Before the operation, CT (GE Lights peed 16 CT scanner, 5mm slice thickness. 120 kV, 250-350 mAs, the contrast material injection rate was 3.0 ml/s) and MR (GE Signa HDx, Milwaukee, WI, USA) scans were required. Images for the CMGB group were fused in fusion software which we developed, and then transfer to the Treatment Planning Software (TPS, Beijing Astro Technology Ltd. Co.). Images for the CGB group were sent directly to the TPS. The objective of radiation treatment planning for brain tumors in TPS is to determine a seeds configuration with as few seed catheters as possible (to minimize operative risk) and to achieve an optimal conformation of the therapeutic dose with respect to the surface of the target volume.

The desired surface dose, implantation time, and trephination point(s) are selected manually and a seed configuration yielding optimal coverage of the tumor with the prescribed dose is calculated automatically by minimization of an appropriate objective function. Figure 1 summarizes the pre-operative workflow.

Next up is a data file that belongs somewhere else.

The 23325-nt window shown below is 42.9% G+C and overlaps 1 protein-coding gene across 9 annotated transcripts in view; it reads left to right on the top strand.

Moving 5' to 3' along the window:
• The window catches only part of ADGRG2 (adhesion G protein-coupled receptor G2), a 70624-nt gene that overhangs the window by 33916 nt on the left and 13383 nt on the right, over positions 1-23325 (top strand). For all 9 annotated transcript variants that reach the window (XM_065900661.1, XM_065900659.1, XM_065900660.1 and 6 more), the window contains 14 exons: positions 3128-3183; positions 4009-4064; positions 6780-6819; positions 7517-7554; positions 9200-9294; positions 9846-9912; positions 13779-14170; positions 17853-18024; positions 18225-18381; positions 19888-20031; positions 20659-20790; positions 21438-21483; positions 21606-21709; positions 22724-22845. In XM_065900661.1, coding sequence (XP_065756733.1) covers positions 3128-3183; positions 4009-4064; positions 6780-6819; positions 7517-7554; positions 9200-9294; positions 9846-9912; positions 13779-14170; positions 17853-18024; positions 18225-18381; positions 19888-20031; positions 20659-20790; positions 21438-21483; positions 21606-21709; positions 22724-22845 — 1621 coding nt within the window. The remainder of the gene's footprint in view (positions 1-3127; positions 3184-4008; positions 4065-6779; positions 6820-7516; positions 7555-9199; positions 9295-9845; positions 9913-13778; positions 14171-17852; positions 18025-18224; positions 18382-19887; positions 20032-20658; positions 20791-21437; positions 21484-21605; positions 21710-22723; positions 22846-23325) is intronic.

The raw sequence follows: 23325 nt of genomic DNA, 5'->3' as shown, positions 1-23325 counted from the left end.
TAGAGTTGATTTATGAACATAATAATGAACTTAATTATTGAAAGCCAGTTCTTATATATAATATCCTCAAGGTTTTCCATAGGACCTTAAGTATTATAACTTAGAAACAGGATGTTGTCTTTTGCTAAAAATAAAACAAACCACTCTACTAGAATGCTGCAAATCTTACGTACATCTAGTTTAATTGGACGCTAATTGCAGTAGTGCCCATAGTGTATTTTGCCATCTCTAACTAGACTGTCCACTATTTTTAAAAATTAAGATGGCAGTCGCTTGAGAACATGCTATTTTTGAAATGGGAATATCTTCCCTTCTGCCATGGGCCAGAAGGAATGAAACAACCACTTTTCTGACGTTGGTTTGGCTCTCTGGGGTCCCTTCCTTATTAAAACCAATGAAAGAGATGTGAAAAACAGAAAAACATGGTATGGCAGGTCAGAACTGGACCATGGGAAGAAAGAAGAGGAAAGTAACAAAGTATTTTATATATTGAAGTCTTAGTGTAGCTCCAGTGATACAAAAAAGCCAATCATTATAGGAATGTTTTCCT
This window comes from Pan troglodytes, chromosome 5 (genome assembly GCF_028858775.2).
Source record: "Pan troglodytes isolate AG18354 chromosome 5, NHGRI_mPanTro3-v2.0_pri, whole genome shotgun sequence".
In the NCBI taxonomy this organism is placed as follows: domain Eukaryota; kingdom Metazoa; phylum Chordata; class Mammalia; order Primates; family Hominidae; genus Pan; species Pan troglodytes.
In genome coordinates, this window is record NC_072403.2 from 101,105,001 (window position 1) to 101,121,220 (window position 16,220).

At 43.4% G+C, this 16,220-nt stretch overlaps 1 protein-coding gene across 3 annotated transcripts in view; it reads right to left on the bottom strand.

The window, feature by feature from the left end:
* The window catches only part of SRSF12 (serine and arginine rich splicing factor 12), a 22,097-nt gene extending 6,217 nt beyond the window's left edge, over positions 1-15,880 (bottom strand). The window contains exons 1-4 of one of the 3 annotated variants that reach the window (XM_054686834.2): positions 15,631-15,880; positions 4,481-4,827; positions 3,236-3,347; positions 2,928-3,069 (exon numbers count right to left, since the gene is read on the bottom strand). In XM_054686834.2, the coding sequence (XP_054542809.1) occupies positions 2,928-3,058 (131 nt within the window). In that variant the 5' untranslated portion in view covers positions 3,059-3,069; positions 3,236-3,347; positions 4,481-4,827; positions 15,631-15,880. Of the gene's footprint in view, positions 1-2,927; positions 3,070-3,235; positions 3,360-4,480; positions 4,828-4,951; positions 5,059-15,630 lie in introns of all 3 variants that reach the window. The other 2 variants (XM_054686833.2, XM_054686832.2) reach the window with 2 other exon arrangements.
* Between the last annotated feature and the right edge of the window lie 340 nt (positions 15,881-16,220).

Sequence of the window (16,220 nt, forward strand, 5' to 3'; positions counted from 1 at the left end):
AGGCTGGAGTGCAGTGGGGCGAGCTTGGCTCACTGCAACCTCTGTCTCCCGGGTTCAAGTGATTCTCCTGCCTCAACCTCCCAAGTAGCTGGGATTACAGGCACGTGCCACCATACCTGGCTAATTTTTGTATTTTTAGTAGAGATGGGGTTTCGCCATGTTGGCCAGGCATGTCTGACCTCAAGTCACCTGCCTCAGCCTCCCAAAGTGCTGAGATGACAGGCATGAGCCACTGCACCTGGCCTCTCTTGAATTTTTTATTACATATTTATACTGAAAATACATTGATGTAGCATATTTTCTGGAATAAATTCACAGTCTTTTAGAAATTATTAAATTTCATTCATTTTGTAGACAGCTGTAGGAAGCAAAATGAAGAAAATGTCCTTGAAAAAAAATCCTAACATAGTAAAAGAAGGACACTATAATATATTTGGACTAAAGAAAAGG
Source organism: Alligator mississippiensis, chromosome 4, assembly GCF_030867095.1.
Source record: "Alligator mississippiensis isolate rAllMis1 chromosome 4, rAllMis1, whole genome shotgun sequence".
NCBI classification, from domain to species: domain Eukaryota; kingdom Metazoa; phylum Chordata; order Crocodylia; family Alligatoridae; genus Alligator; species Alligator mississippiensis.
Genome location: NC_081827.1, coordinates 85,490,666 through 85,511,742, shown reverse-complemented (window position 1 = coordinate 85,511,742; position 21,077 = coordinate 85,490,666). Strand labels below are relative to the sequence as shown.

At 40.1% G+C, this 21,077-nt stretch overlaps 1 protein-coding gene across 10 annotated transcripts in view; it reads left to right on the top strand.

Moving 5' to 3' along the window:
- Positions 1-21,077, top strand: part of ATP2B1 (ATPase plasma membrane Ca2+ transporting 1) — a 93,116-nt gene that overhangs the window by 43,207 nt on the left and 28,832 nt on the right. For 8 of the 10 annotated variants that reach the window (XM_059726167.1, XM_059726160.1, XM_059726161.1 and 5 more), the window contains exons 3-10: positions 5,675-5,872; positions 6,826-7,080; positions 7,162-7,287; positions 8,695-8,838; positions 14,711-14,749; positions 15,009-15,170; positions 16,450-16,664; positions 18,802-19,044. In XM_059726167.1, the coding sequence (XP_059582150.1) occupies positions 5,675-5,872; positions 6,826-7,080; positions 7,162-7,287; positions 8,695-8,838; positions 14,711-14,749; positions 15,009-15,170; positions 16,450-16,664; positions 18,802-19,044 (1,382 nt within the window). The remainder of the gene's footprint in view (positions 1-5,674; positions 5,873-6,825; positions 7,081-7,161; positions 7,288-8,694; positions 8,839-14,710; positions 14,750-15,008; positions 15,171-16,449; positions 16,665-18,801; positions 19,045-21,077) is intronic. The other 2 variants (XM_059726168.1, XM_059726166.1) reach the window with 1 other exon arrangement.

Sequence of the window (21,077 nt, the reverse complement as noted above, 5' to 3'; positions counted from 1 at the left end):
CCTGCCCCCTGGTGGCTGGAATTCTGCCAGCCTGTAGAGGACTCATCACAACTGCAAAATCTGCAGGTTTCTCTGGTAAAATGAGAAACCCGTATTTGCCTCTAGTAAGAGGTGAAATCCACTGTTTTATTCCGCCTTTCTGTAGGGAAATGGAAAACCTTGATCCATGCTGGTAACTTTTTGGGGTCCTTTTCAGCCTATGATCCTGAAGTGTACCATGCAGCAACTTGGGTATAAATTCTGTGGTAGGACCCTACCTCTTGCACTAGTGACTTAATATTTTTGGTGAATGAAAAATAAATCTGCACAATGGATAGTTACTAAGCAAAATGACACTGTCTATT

Pre-operation workflow.

Figure 1: Pre-operation workflow.

The example of a 24 years old female patient with HGG in the cerebral frontal lobe is used to illustrate the process. Visible margins of the tumor are outlined manually, and inverse treatment planning [39] is used (Figure 2).

Treatment planning.

Figure 2: Treatment planning. (A) and (B) Two slices of CT-MRI fused images showing the PTV in red and planned catheter and seed placement in green (C) Dose volume histogram of PTV of pre-operation treatment planning. The red curve shows the dose volume histogram of the target.


Intra-operative CT-imaging has the advantage of being less susceptible to distortions, while MR imaging provides better structural resolution of brain and tumor tissue. CT was performed intra-operatively, and intra-operative CT scans are fused with pre-operative MR images. Depending on the image fusion software, image fusion can be performed either automatically or by using anatomical landmarks.